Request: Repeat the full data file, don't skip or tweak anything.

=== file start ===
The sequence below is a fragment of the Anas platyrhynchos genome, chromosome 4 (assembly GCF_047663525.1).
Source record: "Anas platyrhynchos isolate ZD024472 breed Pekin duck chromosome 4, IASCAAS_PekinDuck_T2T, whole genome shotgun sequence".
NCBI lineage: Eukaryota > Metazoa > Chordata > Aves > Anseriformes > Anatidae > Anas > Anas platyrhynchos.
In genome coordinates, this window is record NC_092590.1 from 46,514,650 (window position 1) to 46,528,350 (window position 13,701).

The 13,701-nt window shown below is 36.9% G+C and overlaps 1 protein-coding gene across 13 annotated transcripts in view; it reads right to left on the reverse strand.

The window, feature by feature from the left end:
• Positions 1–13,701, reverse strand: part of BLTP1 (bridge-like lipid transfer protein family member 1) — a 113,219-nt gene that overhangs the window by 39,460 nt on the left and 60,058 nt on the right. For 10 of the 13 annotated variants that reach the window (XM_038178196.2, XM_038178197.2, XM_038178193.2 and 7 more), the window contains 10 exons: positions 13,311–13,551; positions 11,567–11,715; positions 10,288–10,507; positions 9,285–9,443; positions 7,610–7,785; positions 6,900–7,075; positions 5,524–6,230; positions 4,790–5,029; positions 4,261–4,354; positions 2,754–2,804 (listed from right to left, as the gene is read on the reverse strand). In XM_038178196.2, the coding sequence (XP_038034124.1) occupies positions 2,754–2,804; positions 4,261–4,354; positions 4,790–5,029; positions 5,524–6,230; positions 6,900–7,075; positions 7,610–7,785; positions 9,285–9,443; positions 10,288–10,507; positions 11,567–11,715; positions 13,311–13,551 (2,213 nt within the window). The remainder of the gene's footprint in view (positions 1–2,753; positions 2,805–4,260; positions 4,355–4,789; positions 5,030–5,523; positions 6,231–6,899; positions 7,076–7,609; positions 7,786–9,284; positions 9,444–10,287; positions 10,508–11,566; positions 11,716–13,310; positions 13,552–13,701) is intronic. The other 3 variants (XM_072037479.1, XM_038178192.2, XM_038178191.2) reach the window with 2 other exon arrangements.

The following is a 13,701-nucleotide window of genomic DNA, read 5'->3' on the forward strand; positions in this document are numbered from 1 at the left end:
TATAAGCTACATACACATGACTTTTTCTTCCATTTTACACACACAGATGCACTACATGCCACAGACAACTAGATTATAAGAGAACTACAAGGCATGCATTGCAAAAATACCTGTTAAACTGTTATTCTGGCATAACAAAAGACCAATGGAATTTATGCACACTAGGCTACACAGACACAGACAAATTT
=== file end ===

The sequence below is a fragment of the Anas platyrhynchos genome, chromosome 4 (assembly GCF_047663525.1).
Source record: "Anas platyrhynchos isolate ZD024472 breed Pekin duck chromosome 4, IASCAAS_PekinDuck_T2T, whole genome shotgun sequence".
NCBI lineage: Eukaryota > Metazoa > Chordata > Aves > Anseriformes > Anatidae > Anas > Anas platyrhynchos.
In genome coordinates, this window is record NC_092590.1 from 46,514,650 (window position 1) to 46,528,350 (window position 13,701).

The 13,701-nt window shown below is 36.9% G+C and overlaps 1 protein-coding gene across 13 annotated transcripts in view; it reads right to left on the reverse strand.

The window, feature by feature from the left end:
• Positions 1–13,701, reverse strand: part of BLTP1 (bridge-like lipid transfer protein family member 1) — a 113,219-nt gene that overhangs the window by 39,460 nt on the left and 60,058 nt on the right. For 10 of the 13 annotated variants that reach the window (XM_038178196.2, XM_038178197.2, XM_038178193.2 and 7 more), the window contains 10 exons: positions 13,311–13,551; positions 11,567–11,715; positions 10,288–10,507; positions 9,285–9,443; positions 7,610–7,785; positions 6,900–7,075; positions 5,524–6,230; positions 4,790–5,029; positions 4,261–4,354; positions 2,754–2,804 (listed from right to left, as the gene is read on the reverse strand). In XM_038178196.2, the coding sequence (XP_038034124.1) occupies positions 2,754–2,804; positions 4,261–4,354; positions 4,790–5,029; positions 5,524–6,230; positions 6,900–7,075; positions 7,610–7,785; positions 9,285–9,443; positions 10,288–10,507; positions 11,567–11,715; positions 13,311–13,551 (2,213 nt within the window). The remainder of the gene's footprint in view (positions 1–2,753; positions 2,805–4,260; positions 4,355–4,789; positions 5,030–5,523; positions 6,231–6,899; positions 7,076–7,609; positions 7,786–9,284; positions 9,444–10,287; positions 10,508–11,566; positions 11,716–13,310; positions 13,552–13,701) is intronic. The other 3 variants (XM_072037479.1, XM_038178192.2, XM_038178191.2) reach the window with 2 other exon arrangements.

The following is a 13,701-nucleotide window of genomic DNA, read 5'->3' on the forward strand; positions in this document are numbered from 1 at the left end:
TATAAGCTACATACACATGACTTTTTCTTCCATTTTACACACACAGATGCACTACATGCCACAGACAACTAGATTATAAGAGAACTACAAGGCATGCATTGCAAAAATACCTGTTAAACTGTTATTCTGGCATAACAAAAGACCAATGGAATTTATGCACACTAGGCTACACAGACACAGACAAATTT